Story of a Match – Bolton (H)
On Wednesday I said that the Sunderland game paled in importance to Bolton today, and that an improved performance and win would make that game easy to forget. Well, Norwich delivered. And boy did they…
I think everyone expected changes going into this afternoons match. I was keen on bringing back Fox and Jackson in particular, and I was delighted to see both named in the starting XI. What I think most people didn’t expect was a midfield that contained all of Wes, Pilkington, Fox and Surman. It was our four most technically gifted midfielders in the same lineup. Usually you’ve got a runner/tackler in Crofts or Johnson to offer them support but both had poor games on Wednesday and were understandably on the bench. So you had Norwich shape up in a diamond with Fox deep, Surman left, Pilkington right and Wes at the tip. What we had in passing ability and finesse we perhaps lacked in legs, and against players like Reo-Coker and Muamba, and against a 5 man midfield, it may have worried some.
Yet it wasn’t to be. Above is a composite chalkboard of all 179 passes made my the Norwich midfield. You can see their range of influence, from deep in our own half to the opposition box, from flank to flank. By contrast, Bolton’s 5 man midfield (Reo-Coker, Muamba, Davies, Petrov and Eagles) managed just 146 passes all game. Norwich, with a man disadvantage in midfield, completed over 30 more passes – equivalent to an extra player. This was at the root of everything good we did. This midfield wouldn’t work against all teams, but against Bolton it was dominant. For the first half an hour they passed them to death, running rings around them and getting the ball forward and into dangerous areas. How we weren’t ahead before the injuries hit is beyond me. When Ayala and Zak went down it killed the momentum in the game and the crowd, and 0-0 at half time looked likely. But it was a first half where Ruddy had nothing to do, the defence was comfortable and the chances were coming. This is all down to the creativity and use of the ball by our midfield.
To see how ineffectual Bolton’s was in response, you just have to look at the influence of Fabrice Muamba, who was subbed midway through the 2nd half for Davies. He completed just 13 passes and not a single successful tackle. For a player who was in the team as a defensive sort of player, there to break up possession and stop attacks, he was completely ineffectual, passed by the more technically able players that we had.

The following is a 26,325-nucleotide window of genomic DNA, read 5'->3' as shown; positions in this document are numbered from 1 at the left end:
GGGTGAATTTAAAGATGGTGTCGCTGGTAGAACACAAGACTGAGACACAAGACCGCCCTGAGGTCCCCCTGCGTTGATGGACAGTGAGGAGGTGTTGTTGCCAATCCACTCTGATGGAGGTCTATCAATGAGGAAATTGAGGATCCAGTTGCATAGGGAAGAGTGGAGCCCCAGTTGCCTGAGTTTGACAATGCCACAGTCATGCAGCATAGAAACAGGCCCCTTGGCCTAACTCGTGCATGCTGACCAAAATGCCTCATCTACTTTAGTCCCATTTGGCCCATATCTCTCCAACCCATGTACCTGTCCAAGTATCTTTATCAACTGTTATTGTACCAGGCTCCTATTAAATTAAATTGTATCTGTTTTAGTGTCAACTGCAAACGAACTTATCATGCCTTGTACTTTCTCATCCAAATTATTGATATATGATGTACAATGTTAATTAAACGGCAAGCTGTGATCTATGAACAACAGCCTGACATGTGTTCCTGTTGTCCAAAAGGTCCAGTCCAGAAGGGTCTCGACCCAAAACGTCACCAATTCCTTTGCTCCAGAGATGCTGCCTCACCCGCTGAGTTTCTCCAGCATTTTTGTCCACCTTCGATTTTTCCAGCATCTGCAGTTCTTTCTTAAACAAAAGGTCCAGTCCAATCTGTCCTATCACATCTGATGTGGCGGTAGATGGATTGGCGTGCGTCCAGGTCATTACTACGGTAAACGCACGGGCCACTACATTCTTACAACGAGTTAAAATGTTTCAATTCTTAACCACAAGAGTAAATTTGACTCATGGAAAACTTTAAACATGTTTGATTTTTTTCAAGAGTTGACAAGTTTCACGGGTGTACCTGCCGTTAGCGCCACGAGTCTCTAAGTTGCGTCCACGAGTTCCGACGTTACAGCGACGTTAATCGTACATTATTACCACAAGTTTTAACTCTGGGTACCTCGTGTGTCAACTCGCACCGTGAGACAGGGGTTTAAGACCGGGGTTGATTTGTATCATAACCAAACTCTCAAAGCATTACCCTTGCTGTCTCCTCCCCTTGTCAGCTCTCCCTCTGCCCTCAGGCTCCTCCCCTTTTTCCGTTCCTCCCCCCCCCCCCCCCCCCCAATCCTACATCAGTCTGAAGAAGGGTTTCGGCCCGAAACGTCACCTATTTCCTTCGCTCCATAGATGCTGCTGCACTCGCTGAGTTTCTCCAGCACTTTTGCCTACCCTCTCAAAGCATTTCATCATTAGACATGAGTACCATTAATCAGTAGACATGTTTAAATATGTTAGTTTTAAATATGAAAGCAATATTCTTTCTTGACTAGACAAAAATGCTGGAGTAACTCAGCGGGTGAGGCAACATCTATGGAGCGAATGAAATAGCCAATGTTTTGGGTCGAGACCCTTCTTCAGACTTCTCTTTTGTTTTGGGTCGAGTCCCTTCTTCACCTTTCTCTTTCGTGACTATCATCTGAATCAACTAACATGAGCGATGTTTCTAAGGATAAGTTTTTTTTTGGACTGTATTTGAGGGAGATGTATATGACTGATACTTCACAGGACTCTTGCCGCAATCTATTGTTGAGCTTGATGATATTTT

Secondly, you can see a comparison between Mark Davies and Wes. Davies is Bolton’s main creative force. He’s got a lot of ability and is in good form, and is the player mainly used to support a lone striker. However, you can see he barely gets out of the midfield third. His passes were overwhelming sideways, which is fine when you aren’t chasing a game but less useful when behind, and didn’t complete any into dangerous areas. Not once did he feed in Petrov or Eagles. By contrast, Wes was dominant. He was given special treatment by Bolton and regularly had 2 or 3 players on him when he had the ball, but he was as influential as ever. He came deep to collect, he put it into good areas, he was able to feed it down both wings and into the box, and he regularly drew tackles or players out of position. They saw him as a threat but were rarely able to stop him. Once or twice they pressured him into a bad pass or losing the ball, but overall he had an excellent game.
It was a game won and lost in midfield, but that shouldn’t overlook the efforts of our strikeforce and defence on what were difficult days. Simeon Jackson put in his best performance in a Norwich shirt, absolutely outstanding from start to finish. He harried, got down the channels, held the ball up well and deserved a goal. He was a constant menace and deservedly got a standing ovation when he went off. Holt had another good game with inexplicably poor finishing. How he hit it over from 3 yards is baffling. Morison, when he came on, was again useful and could have had a goal himself. All 3 strikers showed what they could do despite none of them scoring.
Meanwhile, in defence it was an eventful day. Zak and Ayala both started well but were both off to hamstring injuries before 35 minutes had passed. The introduction of Martin to centre back was not a problem as he’d performed so well there earlier in the season. Moving Naughton there, and putting Bennett in at right back, was more of a worry.
Both, however, put in excellent performances. Naughton was cool, composed and classy at centre back, a mature head when one was needed, while Bennett managed to keep Petrov under wraps as well as get forward on occasion, being heavily involved in one of the goals. He completed all the tackles he went in for and put in a superb performance under the circumstances. It was a similar situation to that Newcastle found themselves in when they visited us; two full backs at centre back, both not blessed with height, facing a pair of big strikers (for Holt & Moro see Davies and N’Gog). Yet Martin and Naughton never let themselves get beaten and put in a great shift.
All in all it was a superb 90 minutes, injuries aside. We never looked like being beaten, and Bolton were among the worst teams to be seen at Carra this season. Great performances from Simeon, Wes, Fox and the defence stood out but as a team performance it was as good as we’ve put in all season. They were patient, they had plenty of chances but never got ragged, they bounced back from a poor performance with one of the highest quality. They showed exactly why Lambert has faith in them, and exactly why we’re going to be a Premier League team next season.
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